Los Angeles’ philanthropic community must be in a sorry state.
Last month, the Los Angeles City Council considered a proposal that would ban elected officials from soliciting charitable donations from developers, lobbyists and companies with city contracts. It’s the second half of a major political reform effort that aims to stamp out the pay-to-play culture — whether real or perceived — that has dogged City Hall for years.
The council appeared willing at the meeting to move forward — finally! — on the first half of that effort: a long-stalled ordinance barring candidates from accepting campaign contributions from real estate developers with projects needing city approval. But council members reacted with alarm, skepticism and even downright hostility to the idea of reining in “behested payments,” which are charitable donations made at politicians’ request.
To hear some council members tell it, if they were no longer allowed to solicit contributions from (or to put it more plainly, to shake down) lobbyists, city contractors and developers to fund their favorite nonprofits, then charitable giving would practically dry up. Some community groups also raised concern that they couldn’t raise as much money without their council members drumming up behested payments. Transactional politics are, apparently, the lifeblood of philanthropy.
Councilman Greig Smith said the proposal would make it harder for elected officials to "use their status in the community to raise money for worthy organizations.” The head of a homeless services agency said politicians use their “personal gravitas” to support local groups.
Let’s be clear what council members’ “status” and “personal gravitas” really are. Their “status” is their vote and their power in City Hall. Their “gravitas” is their ability to block projects or policies they dislike.
It’s no secret that elected officials solicit contributions from companies and individuals with business in the city — or that companies give heavily to local officials. Not to sound too cynical here, but it’s safe to assume fewer dollars would flow if donors did not believe that the money helps them get their projects approved or favorable policies adopted.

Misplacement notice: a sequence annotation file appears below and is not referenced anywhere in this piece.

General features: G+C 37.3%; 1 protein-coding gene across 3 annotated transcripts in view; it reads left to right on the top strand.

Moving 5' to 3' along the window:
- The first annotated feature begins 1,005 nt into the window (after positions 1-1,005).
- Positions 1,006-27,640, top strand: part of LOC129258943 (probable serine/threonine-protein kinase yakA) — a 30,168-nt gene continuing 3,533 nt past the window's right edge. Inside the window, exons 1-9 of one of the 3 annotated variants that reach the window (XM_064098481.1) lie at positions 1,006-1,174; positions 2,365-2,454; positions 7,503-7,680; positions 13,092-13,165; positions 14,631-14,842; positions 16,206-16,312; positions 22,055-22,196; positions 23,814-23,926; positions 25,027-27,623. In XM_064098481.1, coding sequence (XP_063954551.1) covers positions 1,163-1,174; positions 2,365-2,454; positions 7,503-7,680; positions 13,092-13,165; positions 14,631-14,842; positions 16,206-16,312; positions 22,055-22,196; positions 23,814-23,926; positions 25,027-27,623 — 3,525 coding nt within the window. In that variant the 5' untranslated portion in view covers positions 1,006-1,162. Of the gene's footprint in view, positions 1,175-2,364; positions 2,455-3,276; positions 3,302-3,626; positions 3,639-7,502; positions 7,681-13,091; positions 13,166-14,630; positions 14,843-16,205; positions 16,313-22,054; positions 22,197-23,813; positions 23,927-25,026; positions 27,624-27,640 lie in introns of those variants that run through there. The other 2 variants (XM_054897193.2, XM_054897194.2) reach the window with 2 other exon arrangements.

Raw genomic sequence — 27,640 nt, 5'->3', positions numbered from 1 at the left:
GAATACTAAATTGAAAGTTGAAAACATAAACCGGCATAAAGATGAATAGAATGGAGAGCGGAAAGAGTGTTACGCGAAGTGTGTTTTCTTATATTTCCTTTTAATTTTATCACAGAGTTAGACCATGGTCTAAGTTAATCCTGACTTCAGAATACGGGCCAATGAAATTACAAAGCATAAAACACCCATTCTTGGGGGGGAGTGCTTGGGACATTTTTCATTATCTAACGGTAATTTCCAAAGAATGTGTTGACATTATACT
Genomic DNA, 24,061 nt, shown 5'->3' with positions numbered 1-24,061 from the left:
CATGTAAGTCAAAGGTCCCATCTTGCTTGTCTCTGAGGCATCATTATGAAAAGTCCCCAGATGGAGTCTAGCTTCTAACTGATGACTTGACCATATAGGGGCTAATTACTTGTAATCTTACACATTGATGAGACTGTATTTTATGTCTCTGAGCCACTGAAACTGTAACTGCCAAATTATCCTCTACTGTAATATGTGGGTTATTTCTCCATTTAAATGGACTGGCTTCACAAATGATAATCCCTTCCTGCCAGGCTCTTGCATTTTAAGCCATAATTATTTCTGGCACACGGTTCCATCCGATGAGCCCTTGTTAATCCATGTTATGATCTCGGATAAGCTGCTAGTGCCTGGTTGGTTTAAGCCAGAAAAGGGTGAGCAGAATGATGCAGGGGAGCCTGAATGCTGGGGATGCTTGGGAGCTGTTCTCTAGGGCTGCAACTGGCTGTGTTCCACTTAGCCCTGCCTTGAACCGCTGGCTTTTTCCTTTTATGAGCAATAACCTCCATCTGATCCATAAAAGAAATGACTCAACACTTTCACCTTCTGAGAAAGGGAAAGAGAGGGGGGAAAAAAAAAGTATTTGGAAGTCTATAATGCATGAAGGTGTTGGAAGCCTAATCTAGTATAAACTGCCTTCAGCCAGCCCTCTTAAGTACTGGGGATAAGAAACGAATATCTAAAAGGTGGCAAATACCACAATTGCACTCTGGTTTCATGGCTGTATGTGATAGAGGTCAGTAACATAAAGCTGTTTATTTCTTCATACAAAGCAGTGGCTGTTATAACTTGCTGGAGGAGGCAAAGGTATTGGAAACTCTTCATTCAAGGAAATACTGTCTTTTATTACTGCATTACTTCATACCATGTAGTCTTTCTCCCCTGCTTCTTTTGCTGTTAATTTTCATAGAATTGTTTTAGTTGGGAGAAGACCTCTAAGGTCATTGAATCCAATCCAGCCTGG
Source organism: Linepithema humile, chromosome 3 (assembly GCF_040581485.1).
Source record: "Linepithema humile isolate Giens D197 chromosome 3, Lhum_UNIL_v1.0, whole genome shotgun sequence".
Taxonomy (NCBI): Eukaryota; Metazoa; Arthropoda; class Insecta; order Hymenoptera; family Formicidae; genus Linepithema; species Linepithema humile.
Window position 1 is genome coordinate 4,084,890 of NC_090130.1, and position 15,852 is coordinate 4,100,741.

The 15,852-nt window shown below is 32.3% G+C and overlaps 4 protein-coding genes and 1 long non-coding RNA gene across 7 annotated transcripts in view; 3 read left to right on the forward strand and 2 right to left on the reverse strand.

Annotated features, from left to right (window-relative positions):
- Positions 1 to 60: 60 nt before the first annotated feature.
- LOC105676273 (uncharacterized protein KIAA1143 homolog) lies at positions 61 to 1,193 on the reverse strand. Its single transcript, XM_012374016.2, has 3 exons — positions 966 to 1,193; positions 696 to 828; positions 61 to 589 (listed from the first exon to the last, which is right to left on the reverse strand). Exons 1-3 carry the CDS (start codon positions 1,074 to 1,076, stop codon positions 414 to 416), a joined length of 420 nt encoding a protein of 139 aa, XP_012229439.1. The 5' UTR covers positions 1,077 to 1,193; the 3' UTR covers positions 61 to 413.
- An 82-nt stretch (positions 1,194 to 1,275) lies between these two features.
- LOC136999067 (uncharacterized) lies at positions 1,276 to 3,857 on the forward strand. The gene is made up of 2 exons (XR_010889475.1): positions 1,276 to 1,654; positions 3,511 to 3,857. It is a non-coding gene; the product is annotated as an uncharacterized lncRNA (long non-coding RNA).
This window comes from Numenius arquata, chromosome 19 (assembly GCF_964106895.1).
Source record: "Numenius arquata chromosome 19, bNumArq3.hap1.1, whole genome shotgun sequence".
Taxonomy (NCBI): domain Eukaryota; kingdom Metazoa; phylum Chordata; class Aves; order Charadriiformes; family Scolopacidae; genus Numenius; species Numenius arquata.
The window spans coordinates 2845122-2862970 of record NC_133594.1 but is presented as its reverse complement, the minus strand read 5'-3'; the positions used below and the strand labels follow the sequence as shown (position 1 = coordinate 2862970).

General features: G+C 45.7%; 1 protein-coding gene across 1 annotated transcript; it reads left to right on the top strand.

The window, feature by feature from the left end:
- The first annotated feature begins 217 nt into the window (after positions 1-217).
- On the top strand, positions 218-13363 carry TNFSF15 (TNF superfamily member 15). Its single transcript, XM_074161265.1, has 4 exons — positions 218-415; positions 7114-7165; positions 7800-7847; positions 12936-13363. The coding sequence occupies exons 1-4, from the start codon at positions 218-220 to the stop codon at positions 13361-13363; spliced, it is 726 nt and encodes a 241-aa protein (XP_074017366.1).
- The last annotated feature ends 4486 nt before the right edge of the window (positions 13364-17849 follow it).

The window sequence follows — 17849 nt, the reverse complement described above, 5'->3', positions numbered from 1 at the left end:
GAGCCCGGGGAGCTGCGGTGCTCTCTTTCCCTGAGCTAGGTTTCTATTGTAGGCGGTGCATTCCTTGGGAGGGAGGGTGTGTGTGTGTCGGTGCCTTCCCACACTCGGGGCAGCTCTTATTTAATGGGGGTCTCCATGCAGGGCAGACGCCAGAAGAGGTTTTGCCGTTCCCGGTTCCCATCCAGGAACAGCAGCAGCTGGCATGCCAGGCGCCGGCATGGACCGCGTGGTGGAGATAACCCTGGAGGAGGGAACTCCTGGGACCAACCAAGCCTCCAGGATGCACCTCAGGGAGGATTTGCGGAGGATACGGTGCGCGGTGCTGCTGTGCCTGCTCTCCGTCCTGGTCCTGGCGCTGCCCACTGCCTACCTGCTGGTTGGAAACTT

Whether it’s a campaign donation or a behested contribution, the intent typically is to curry favor with an elected official. That’s why more than half of behested payments reported by L.A. politicians over the last five years came from donors with business before City Hall. Those are the people with the greatest incentive to say yes when council members urge them to give a few thousand dollars to charitable fundraisers in their districts.
Nothing in the current proposal would prevent civic-minded companies from donating to nonprofits or supporting community events on their own initiative. For the sake of their own reputations, they would still have a responsibility to be good neighbors and corporate citizens. Nor would the proposal stop elected officials from trying to help their favorite charity by making a broad appeal for donations via email or social media. Elected officials could still add their name to an invitation for a nonprofit’s annual fundraiser, and they could even call people and ask them donate — as long as they are not hitting up a source that the ordinance would place off-limits, such as a lobbyist or developer with an application pending before the city.
The ban isn’t designed to curb charitable giving; it’s supposed to help lift the cloud of pay-to-play politics in City Hall, which is already under investigation for possible corruption. Last year, FBI agents raided the offices and home of Councilman Jose Huizar. The Times reported that Huizar had personally asked companies that do business with the city to donate to a private high school that employed his wife as a fundraiser. He didn’t report any behested payments. A federal search warrant showed the probe went beyond Huizar, with investigators looking for information from multiple City Hall insiders, including Councilman Curren Price, current and former members of Mayor Eric Garcetti's administration and a senior aide to Council President Herb Wesson.